This is, of course, the point about sustainability. It is complex and there often isn’t one "right" answer - a set of interventions are needed to truly solve a problem.

At Forum for the Future, we describe a sustainable business as one that is commercially successful and delivers goods and services that have a social value - all within environmental limits (or one planet’s worth of resources, not the current three in the UK, five in the US).  Whilst Lord Sugar’s OptimEyes might feel like a step closer to losing the personal data we hold dear, radical transparency is overall a positive driver towards this. 

By driving companies to assume responsibility for aspects of their supply chain which previously they may have been content to leave with suppliers at best - hidden at worst - we will see standards rise. And as the voice of the general public gets louder, businesses will be encouraged to deliver on their wider responsibilities to both society and the environment.

With more people watching, business become more accountable. Photograph: Getty Images

Sally Uren is the Chief Executive of Forum for the Future

Getty
Show Hide image

The struggles of Huma Abedin

On the behind-the-scenes story of Hillary Clinton’s closest aide.

In a dreary campaign, it was a moment that shone: Hillary Clinton, on the road to the caucus in Iowa, stopping at a Mexican fast-food restaurant to eat and somehow passing unrecognised. Americans of all political persuasions gleefully speculated over what her order – a chicken burrito bowl with guacamole – revealed about her frame of mind, while supporters gloated that the grainy security-camera footage seemed to show Clinton with her wallet out, paying for her own lunch. Here was not the former first lady, senator and secretary of state, known to people all over the world. This was someone’s unassuming grandmother, getting some food with her colleagues.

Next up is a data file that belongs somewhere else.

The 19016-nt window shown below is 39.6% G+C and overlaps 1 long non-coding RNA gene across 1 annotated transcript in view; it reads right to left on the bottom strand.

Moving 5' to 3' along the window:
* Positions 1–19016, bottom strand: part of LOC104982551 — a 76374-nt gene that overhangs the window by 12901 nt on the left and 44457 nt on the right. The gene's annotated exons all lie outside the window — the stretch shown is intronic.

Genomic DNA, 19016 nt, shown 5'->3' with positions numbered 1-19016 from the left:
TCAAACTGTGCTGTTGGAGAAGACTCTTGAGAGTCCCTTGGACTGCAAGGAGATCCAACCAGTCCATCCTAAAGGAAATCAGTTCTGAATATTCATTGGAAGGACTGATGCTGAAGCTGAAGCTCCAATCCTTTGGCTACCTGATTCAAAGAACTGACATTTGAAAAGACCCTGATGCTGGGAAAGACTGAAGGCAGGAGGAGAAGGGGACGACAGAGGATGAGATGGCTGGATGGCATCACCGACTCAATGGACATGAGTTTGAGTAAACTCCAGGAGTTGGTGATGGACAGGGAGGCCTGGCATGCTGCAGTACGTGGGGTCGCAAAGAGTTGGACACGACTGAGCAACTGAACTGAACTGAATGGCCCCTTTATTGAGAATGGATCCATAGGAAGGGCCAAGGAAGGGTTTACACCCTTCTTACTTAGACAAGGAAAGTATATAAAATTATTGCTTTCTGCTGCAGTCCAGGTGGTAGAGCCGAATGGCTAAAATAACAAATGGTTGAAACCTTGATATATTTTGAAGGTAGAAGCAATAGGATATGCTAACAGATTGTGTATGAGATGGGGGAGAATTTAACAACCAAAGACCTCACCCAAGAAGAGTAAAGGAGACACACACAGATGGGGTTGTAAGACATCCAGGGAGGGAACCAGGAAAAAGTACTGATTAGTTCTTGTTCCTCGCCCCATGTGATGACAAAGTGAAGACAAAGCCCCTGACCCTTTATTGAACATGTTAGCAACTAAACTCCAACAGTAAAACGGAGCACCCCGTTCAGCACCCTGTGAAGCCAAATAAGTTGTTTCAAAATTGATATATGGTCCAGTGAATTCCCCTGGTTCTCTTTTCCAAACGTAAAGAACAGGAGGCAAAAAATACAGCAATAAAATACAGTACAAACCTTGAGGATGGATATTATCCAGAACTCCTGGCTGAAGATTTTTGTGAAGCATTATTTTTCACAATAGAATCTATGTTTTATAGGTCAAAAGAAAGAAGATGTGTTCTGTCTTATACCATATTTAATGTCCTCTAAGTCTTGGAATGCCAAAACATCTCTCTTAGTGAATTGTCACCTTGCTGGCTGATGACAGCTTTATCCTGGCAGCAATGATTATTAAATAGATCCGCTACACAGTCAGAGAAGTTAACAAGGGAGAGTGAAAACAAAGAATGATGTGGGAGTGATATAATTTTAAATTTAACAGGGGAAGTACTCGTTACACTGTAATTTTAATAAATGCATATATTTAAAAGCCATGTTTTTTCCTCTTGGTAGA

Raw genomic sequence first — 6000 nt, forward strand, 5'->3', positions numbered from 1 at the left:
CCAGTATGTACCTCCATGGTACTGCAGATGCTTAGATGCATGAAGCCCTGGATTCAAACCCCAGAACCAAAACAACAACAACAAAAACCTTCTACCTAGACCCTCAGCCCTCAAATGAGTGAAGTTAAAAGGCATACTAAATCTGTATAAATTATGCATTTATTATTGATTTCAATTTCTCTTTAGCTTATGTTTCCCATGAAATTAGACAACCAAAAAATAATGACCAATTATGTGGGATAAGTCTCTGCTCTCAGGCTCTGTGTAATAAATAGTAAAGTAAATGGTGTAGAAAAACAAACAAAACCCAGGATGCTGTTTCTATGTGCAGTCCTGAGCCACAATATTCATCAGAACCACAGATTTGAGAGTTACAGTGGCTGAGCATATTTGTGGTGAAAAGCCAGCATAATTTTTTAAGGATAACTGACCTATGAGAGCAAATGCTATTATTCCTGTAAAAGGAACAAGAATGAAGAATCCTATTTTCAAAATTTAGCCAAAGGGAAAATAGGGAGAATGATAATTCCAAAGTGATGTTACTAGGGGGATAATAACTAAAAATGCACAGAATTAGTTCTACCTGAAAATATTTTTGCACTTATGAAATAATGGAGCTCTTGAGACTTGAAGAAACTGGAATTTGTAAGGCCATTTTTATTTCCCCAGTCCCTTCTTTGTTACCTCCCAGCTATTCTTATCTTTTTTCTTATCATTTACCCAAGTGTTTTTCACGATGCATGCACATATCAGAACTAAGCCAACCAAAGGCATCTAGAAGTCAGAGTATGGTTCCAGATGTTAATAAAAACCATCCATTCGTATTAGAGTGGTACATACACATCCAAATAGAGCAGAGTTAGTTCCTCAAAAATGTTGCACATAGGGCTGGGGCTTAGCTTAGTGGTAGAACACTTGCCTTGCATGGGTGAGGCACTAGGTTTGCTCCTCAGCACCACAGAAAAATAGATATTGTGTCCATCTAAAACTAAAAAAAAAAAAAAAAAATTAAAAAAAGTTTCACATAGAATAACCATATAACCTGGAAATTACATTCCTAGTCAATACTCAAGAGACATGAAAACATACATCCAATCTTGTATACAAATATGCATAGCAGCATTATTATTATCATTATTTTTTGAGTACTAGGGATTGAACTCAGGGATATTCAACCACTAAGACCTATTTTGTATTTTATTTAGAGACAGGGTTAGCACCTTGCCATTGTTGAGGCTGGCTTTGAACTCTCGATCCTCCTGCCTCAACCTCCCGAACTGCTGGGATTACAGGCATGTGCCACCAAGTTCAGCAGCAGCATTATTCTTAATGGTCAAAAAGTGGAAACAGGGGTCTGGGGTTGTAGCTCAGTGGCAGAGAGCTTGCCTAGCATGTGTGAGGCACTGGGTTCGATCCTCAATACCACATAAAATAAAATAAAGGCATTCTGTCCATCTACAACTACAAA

It might be unheard of for Clinton to go unrecognised but, for the woman next to her at the till, blending into the background is part of the job. Huma Abedin, often referred to as Clinton’s “shadow” by the US media, is now the vice-chair of her presidential campaign. She was Clinton’s deputy chief of staff at the state department and has been a personal aide since the late 1990s.

Abedin first met Clinton in 1996 when she was 19 and an intern at the White House, assigned to the first lady’s office. She was born in Michigan in 1976 to an Indian father and a Pakistani mother. When Abedin was two, they moved from the US to Saudi Arabia. She returned when she was 18 to study at George Washington University in Washington, DC. Her father was an Islamic scholar who specialised in interfaith reconciliation – he died when she was 17 – and her mother is a professor of sociology.

While the role of “political body woman” may once have been a kind of modern maid, there to provide a close physical presence and to juggle the luggage and logistics, this is no longer the case. During almost 20 years at Clinton’s side, Abedin has advised her boss on everything from how to set up a fax machine – “Just pick up the phone and hang it up. And leave it hung up” – to policy on the Middle East. When thousands of Clinton’s emails were made public (because she had used a private, rather than a government, server for official communication), we glimpsed just how close they are. In an email from 2009, Clinton tells her aide: “Just knock on the door to the bedroom if it’s closed.”